Air Force 'Forward Headquarters were activated on 30th August and I joined 7 Squadron. On 1st September the army attacked in Chamb, no air effort was requested or planned, but the C-in-C Air was over the battle field in an L 19, to see the complete rout of the Indian forces, he placed Sargodha on high alert. In the afternoon, flights of Indian Vampires started attacking Pakistani troops, the army requested help and 4 Vampires were shot down. The Indian air action stopped as suddenly as it had started. Still no planned tactical air support was requested! The army stopped four kilometers short of Akhnur!

Were Asghar Khan and Musa on speaking terms? Will we have a one sided story now? Why did Asghar Khan speak to Arjun Singh? Was Asghar Khan under orders to speak or was it initiative on his part? Did he speak? This is contained in John Frickers book 'Battle for Pakistan and in the 'Story of the PAF and also reported in the press without contradiction by Asghar Khan.

Was this the only problem? Asghar Khan claimed that there was no effort to spare for the Army as such the Army doctrine of not to include the PAF in the preparation plans. Asghar Khans policy was dictated by : 'It is true that the PAFs primary role, in essence, is to assist the Army in every possible way to achieve its objectives. But in order to be able to do this the PAF must first achieve a high degree of air superiority over the land battle areas, and it must be equipped to do this effectively. The Army seldom understood or recognised this precondition.

The Air Force according to the war plan attacked the IAF forward bases on the opening day of the war in West Pakistan. Air action in East Pakistan was delayed to the second day since a dusk strike was anticipated. The plan included a single F104 conducting a 'recce over Halwara, followed by F86s, attacking 'guns only Halwara, Adampur, Pathankot and the various forward radars in the north, with T33s in the south, followed by all available B57s after sunset.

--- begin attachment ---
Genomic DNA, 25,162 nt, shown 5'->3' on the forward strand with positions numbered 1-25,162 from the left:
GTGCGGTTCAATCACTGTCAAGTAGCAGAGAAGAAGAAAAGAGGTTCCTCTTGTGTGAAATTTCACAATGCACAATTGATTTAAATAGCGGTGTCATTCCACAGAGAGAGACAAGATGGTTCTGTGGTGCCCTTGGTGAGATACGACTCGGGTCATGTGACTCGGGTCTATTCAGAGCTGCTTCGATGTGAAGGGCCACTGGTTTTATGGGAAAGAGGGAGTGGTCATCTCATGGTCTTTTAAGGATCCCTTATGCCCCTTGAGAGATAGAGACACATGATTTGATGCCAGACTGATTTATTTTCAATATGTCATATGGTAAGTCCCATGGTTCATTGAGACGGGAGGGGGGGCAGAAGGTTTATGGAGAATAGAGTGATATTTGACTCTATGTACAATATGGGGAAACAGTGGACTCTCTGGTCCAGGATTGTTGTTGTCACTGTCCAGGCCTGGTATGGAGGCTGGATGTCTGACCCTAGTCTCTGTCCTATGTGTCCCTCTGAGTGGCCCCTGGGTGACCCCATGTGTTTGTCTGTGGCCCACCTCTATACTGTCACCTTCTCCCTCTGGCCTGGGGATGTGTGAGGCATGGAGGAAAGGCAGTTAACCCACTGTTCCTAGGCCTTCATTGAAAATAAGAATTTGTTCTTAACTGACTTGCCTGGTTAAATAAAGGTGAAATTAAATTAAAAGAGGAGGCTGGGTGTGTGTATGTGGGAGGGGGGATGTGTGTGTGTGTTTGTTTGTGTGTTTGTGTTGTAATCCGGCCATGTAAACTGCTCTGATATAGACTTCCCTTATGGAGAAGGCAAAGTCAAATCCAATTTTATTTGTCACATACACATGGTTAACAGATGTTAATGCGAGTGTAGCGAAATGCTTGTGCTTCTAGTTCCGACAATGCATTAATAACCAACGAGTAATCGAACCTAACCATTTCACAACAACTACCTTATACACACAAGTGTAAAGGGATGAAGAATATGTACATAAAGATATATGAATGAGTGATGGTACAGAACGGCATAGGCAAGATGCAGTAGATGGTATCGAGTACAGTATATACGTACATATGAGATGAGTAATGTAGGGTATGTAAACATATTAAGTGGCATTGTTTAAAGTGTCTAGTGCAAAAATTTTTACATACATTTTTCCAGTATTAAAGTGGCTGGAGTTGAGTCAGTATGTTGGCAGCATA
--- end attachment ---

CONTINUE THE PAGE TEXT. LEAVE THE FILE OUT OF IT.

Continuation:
After attacking the Indians on the 6th, the Air Force expected retaliation by the IAF on the 7th. No effort was made to launch dawn strikes instead the PAF requested the Army to launch paratroopers against the IAF forward bases on the night 6/7th . Three companies of SSG were launched.

The decision to launch the Special Service Group (SSG) was taken late on the 6th; they left without maps, proper briefing and worst of all with no planning or preparation! The results were disastrous, only a handful returned, most of them were captured or killed. Then every PAF base in Pakistan experienced Indian commando attacks and in their defence thousands of rounds of small arms ammunition was expended at imaginary commandos and the SSG were summoned to save Sargodha!

The operational statistics for 1965 are as under:
SORTIES EFFORT
Air Defence 1303 55%
Army / Navy support 647 27%
Day Strike 100 4%
Night Strike 165 7%
Photo / Recce 148 6%